AUA 2015 take-homes: Sexual function/dysfunction
- Results of ultrasound-guided evaluation of erectile dysfunction depend on the anatomic placement of the probe on the penis.
- Vascular risk factors do not predict hemodynamic outcomes.
- Failure to achieve full stretched penile length predicts veno-occlusive dysfunction.
- Use of audiovisual stimulation did not affect total erectile rigidity or number of intracavernosal injections required for treatment.
- De novo Peyronie’s disease occurred in 17.4% of 276 men following radical prostatectomy, suggesting a need to address the issue during preoperative counseling.
- Percutaneous stent revascularization of the internal pudendal artery is safe and appears promising.
- Analysis of eight studies of extracorporeal shock wave lithotripsy for ED showed safety and clinically significant, durable improvement overall and across the individual trials.
- Low-dose extracorporeal shock wave therapy improves erectile function in diabetic rats, and the effect is enhanced with the addition of sildenafil citrate (Viagra). Separately, researchers found that low-intensity pulsed ultrasound improved erections and restored endothelium and smooth muscle in diabetic rats.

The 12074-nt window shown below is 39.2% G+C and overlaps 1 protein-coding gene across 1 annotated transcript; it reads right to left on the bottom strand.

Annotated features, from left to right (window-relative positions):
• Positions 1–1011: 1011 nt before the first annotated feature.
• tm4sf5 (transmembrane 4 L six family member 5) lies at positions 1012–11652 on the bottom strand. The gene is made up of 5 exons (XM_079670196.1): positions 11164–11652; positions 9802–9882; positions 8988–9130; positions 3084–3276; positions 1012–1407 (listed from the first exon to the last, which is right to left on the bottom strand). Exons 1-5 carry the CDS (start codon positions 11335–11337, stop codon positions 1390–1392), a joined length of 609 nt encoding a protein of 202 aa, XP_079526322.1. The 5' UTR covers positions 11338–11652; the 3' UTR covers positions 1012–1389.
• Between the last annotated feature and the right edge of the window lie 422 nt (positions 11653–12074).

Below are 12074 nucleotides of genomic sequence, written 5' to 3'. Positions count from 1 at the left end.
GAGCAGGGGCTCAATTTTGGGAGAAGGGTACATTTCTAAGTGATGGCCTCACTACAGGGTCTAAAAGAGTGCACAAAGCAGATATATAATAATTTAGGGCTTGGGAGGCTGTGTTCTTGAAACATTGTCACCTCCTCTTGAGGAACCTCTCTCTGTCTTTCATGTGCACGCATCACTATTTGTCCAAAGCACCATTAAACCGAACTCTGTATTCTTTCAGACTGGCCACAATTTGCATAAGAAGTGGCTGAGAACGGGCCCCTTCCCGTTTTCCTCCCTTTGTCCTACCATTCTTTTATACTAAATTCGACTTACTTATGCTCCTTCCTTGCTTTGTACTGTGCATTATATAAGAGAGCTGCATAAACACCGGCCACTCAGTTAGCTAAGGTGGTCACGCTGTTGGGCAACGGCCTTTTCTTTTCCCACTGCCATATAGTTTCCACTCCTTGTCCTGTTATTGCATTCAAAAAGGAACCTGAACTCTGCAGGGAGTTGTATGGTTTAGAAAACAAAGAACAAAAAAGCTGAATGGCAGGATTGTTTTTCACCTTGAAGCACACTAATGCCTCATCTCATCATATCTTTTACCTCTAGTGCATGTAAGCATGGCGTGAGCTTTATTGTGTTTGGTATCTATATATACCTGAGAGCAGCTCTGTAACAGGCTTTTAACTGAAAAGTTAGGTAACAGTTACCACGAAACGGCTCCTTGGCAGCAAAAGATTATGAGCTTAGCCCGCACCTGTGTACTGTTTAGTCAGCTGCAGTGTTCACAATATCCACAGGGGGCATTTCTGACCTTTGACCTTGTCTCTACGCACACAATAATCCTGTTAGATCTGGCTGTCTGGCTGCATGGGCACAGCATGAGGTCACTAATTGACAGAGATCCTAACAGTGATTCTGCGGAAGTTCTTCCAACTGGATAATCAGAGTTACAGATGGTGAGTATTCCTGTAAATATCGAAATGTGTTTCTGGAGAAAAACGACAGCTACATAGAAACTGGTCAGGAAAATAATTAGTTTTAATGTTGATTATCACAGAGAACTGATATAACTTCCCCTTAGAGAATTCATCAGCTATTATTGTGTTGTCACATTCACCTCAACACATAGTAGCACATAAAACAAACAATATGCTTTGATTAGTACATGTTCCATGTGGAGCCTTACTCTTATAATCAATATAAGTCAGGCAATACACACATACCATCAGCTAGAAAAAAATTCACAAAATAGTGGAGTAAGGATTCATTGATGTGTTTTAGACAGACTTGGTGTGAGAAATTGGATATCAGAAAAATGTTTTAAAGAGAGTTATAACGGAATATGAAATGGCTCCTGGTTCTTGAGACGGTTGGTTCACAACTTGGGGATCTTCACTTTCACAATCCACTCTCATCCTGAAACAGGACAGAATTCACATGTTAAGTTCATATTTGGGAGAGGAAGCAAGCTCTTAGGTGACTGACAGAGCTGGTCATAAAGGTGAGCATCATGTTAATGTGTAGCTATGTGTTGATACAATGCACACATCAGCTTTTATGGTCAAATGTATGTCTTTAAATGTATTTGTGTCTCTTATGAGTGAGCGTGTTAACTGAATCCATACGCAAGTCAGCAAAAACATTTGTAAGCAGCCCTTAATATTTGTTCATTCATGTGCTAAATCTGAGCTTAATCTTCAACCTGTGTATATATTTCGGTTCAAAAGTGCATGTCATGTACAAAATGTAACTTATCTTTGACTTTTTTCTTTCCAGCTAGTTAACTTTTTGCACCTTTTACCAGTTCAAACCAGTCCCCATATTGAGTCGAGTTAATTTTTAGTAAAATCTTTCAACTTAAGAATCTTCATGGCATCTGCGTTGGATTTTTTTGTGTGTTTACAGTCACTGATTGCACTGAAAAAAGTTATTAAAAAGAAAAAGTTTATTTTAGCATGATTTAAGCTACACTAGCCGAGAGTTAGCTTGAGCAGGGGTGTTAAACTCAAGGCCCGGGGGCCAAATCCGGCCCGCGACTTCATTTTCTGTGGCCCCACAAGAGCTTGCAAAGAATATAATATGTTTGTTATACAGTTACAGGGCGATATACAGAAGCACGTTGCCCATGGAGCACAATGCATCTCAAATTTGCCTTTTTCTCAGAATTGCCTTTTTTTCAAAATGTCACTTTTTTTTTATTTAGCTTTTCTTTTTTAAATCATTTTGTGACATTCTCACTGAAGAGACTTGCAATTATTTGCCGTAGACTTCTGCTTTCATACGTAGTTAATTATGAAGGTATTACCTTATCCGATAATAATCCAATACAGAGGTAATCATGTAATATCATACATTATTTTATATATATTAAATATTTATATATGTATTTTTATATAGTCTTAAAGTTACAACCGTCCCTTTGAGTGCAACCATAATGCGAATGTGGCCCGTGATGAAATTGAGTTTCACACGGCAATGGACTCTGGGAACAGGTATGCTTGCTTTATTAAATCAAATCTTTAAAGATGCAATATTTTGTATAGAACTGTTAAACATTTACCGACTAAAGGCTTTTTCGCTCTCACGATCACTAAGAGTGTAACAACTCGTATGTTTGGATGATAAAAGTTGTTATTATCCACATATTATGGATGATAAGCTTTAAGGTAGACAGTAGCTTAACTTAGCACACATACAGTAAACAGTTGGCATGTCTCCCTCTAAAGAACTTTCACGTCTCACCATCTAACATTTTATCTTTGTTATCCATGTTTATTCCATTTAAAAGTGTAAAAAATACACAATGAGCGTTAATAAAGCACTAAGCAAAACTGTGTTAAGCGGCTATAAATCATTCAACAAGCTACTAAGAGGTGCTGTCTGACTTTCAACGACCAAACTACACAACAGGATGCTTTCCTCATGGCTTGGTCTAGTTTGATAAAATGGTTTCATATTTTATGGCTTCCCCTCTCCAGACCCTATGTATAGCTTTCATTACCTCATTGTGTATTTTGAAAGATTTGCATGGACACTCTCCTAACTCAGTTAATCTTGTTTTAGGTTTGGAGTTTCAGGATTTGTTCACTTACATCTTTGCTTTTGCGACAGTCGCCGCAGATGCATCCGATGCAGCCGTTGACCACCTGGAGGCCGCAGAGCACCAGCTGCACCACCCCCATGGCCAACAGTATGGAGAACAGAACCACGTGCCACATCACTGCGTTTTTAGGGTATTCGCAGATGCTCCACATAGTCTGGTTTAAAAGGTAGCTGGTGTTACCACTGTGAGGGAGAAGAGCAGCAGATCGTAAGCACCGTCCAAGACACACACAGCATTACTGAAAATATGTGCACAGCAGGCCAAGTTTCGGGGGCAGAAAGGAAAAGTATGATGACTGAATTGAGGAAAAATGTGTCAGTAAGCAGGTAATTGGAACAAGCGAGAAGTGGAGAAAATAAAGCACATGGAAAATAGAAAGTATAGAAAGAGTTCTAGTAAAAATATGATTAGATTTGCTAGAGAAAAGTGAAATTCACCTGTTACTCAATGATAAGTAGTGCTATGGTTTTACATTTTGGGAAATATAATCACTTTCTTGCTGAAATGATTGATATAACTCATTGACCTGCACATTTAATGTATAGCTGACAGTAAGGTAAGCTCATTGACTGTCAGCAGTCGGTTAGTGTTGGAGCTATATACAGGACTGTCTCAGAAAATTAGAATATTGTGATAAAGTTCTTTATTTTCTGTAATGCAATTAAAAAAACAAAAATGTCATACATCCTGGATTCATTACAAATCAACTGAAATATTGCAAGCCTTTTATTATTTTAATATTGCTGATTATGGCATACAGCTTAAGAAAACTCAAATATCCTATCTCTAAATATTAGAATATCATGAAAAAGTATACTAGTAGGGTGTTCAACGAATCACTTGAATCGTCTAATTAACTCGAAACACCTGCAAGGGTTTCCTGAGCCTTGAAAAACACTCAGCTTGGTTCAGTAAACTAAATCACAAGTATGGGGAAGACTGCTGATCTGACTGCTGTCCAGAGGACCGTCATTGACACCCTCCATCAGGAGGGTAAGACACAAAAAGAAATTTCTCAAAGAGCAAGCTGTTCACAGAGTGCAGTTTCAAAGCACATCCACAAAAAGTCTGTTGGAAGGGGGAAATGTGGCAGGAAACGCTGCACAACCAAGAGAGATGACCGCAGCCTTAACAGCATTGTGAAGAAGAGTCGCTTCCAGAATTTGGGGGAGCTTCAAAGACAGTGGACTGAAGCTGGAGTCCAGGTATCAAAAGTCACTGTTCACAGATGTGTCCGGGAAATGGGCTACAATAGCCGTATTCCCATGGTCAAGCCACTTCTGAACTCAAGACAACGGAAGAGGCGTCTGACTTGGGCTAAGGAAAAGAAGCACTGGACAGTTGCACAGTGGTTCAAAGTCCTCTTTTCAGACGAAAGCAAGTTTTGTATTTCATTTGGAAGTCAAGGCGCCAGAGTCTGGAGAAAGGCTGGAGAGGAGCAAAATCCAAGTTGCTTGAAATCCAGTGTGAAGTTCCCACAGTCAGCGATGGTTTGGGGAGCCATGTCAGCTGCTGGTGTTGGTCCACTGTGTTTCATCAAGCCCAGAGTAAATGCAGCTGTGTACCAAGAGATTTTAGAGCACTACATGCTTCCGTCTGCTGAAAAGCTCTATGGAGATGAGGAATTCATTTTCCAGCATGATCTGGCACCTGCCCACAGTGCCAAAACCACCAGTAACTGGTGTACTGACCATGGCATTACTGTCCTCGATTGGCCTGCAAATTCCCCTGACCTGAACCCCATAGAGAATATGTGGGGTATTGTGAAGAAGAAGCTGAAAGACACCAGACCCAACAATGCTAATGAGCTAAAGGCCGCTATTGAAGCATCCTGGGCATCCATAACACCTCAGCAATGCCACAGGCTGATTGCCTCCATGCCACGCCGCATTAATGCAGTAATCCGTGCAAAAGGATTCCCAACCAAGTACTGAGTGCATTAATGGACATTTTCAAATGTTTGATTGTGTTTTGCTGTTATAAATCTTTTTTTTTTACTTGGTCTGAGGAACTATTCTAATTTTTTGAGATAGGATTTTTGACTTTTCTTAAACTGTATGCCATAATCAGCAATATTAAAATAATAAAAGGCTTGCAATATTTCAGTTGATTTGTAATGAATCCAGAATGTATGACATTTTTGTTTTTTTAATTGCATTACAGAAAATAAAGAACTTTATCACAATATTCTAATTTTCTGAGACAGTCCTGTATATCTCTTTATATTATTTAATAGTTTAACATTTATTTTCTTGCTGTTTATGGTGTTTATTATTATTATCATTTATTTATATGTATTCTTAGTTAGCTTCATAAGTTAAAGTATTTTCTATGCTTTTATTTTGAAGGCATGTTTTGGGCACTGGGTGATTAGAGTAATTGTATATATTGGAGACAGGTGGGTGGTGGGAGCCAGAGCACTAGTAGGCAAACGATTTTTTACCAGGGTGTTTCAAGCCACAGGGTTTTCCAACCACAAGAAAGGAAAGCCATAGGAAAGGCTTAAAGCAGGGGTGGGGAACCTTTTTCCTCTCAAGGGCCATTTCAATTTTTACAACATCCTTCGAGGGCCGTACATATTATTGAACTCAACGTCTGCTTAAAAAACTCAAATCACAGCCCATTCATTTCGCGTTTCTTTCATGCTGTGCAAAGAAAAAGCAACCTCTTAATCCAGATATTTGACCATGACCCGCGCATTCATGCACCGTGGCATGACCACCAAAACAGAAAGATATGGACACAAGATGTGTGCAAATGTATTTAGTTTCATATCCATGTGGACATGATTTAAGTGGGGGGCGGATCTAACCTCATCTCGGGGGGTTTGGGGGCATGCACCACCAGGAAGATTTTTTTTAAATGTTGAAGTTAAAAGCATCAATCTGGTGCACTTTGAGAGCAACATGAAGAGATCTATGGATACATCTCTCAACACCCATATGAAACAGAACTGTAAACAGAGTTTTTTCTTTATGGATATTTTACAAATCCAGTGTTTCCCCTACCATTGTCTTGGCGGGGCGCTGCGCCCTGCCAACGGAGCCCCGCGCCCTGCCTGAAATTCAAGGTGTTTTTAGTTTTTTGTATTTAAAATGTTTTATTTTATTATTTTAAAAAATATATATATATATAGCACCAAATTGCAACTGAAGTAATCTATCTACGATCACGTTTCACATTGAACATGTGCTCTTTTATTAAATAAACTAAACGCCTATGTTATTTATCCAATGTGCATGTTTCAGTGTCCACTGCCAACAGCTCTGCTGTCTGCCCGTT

- Cultures of clinically non-infected implanted penile prostheses (IPPs) showed a threefold higher rate of positive cultures in uncoated versus coated devices.
- A subcoronal incision for IPPs showed a 75% satisfaction rate and 3% infection rate at 90 days in >100 procedures.
- Cardiac and pudendal arteries exhibited similar remodeling and calcium content, failing to support the hypothesis that ED precedes cardiovascular disease because of smaller arterial circumference.
- Pericytes function as a cellular regenerator, suggesting a potential new target for ED therapy.
- Pioglitazone (Actos) enhanced survival of pelvic ganglion in a preclinical model of pelvic nerve crush, suggesting a possible role in neuroprotection.
- A study of timing of surgical repair for penile fracture showed that surgery initiated more than 8 hours after ER admission was associated with worse erectile function at 1 and 3 months.
- Treatment of Peyronie’s disease was associated with a decrease in the rate of partners’ sexual dysfunction from 75% before treatment to 33.3% afterward.
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